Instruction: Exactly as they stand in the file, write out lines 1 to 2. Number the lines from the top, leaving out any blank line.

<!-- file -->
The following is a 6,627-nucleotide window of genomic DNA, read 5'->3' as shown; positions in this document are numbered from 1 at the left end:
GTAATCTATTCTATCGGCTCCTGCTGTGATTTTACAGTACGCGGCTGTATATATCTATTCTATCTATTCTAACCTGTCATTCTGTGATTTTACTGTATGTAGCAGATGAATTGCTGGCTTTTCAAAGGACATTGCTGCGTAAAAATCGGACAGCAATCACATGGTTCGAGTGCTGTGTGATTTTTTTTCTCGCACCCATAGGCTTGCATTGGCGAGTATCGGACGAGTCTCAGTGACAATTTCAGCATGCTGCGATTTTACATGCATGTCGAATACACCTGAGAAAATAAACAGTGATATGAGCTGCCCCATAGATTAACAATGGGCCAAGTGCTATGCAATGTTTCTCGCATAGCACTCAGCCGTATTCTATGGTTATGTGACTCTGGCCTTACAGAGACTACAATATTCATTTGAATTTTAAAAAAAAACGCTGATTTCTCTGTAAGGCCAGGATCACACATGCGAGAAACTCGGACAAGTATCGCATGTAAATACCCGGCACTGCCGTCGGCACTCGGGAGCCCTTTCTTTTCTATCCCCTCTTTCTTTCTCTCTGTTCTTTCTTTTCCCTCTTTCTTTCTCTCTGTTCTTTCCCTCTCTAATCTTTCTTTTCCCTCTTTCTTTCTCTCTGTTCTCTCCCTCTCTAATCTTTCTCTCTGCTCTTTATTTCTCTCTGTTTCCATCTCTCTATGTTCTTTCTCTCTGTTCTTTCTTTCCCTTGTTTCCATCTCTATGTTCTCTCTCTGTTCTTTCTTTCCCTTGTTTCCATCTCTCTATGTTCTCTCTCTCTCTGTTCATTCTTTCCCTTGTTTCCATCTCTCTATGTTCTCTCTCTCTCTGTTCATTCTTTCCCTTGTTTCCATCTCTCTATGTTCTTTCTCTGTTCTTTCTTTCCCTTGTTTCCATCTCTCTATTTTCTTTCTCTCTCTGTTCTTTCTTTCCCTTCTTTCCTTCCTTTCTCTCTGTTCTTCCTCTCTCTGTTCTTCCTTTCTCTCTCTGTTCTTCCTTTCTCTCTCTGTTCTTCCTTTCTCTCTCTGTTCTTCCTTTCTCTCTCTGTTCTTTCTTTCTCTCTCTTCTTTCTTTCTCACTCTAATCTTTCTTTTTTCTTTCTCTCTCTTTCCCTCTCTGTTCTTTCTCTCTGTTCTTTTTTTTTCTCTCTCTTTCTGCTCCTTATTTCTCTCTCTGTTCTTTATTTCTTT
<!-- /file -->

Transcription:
The following is a 6,627-nucleotide window of genomic DNA, read 5'->3' as shown; positions in this document are numbered from 1 at the left end:
GTAATCTATTCTATCGGCTCCTGCTGTGATTTTACAGTACGCGGCTGTATATATCTATTCTATCTATTCTAACCTGTCATTCTGTGATTTTACTGTATGTAGCAGATGAATTGCTGGCTTTTCAAAGGACATTGCTGCGTAAAAATCGGACAGCAATCACATGGTTCGAGTGCTGTGTGATTTTTTTTCTCGCACCCATAGGCTTGCATTGGCGAGTATCGGACGAGTCTCAGTGACAATTTCAGCATGCTGCGATTTTACATGCATGTCGAATACACCTGAGAAAATAAACAGTGATATGAGCTGCCCCATAGATTAACAATGGGCCAAGTGCTATGCAATGTTTCTCGCATAGCACTCAGCCGTATTCTATGGTTATGTGACTCTGGCCTTACAGAGACTACAATATTCATTTGAATTTTAAAAAAAAACGCTGATTTCTCTGTAAGGCCAGGATCACACATGCGAGAAACTCGGACAAGTATCGCATGTAAATACCCGGCACTGCCGTCGGCACTCGGGAGCCCTTTCTTTTCTATCCCCTCTTTCTTTCTCTCTGTTCTTTCTTTTCCCTCTTTCTTTCTCTCTGTTCTTTCCCTCTCTAATCTTTCTTTTCCCTCTTTCTTTCTCTCTGTTCTCTCCCTCTCTAATCTTTCTCTCTGCTCTTTATTTCTCTCTGTTTCCATCTCTCTATGTTCTTTCTCTCTGTTCTTTCTTTCCCTTGTTTCCATCTCTATGTTCTCTCTCTGTTCTTTCTTTCCCTTGTTTCCATCTCTCTATGTTCTCTCTCTCTCTGTTCATTCTTTCCCTTGTTTCCATCTCTCTATGTTCTCTCTCTCTCTGTTCATTCTTTCCCTTGTTTCCATCTCTCTATGTTCTTTCTCTGTTCTTTCTTTCCCTTGTTTCCATCTCTCTATTTTCTTTCTCTCTCTGTTCTTTCTTTCCCTTCTTTCCTTCCTTTCTCTCTGTTCTTCCTCTCTCTGTTCTTCCTTTCTCTCTCTGTTCTTCCTTTCTCTCTCTGTTCTTCCTTTCTCTCTCTGTTCTTCCTTTCTCTCTCTGTTCTTTCTTTCTCTCTCTTCTTTCTTTCTCACTCTAATCTTTCTTTTTTCTTTCTCTCTCTTTCCCTCTCTGTTCTTTCTCTCTGTTCTTTTTTTTTCTCTCTCTTTCTGCTCCTTATTTCTCTCTCTGTTCTTTATTTCTTT